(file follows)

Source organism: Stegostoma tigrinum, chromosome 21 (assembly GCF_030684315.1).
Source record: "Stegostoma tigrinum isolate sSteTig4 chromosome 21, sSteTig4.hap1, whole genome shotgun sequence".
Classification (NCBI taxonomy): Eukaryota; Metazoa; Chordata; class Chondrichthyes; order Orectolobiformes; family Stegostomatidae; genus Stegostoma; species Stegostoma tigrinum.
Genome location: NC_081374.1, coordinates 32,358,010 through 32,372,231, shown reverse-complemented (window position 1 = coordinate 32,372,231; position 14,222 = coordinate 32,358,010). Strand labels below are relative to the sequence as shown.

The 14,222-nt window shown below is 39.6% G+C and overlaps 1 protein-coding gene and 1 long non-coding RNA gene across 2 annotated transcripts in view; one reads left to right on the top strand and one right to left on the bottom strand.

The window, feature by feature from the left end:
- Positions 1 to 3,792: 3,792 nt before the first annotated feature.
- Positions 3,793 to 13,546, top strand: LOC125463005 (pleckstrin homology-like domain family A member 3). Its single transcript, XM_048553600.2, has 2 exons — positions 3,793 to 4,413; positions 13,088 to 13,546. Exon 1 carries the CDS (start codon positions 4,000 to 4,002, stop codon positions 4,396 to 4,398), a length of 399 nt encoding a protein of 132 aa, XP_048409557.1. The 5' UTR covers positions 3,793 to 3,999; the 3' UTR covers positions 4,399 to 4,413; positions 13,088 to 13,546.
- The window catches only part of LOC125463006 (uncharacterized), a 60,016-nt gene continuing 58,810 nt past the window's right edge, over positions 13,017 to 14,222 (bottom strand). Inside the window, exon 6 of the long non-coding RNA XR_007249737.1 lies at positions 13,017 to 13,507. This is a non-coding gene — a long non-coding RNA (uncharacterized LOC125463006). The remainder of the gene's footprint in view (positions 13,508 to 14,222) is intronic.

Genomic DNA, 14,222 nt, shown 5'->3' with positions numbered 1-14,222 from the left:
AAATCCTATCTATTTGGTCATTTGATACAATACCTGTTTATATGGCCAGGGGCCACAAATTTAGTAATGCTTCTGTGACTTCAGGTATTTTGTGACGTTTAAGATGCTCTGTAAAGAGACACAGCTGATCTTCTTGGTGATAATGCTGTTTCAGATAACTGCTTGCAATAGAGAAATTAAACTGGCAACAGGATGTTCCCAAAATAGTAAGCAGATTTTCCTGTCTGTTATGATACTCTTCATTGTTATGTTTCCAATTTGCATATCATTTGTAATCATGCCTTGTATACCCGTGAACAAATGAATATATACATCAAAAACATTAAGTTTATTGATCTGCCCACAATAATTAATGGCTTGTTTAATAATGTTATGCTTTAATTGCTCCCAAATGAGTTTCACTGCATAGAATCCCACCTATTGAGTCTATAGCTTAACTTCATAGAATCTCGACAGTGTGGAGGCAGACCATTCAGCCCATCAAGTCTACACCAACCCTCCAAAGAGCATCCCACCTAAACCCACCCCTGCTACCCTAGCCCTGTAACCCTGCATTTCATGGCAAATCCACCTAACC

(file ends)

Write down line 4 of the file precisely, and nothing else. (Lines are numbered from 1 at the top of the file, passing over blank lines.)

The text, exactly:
Genome location: NC_081374.1, coordinates 32,358,010 through 32,372,231, shown reverse-complemented (window position 1 = coordinate 32,372,231; position 14,222 = coordinate 32,358,010). Strand labels below are relative to the sequence as shown.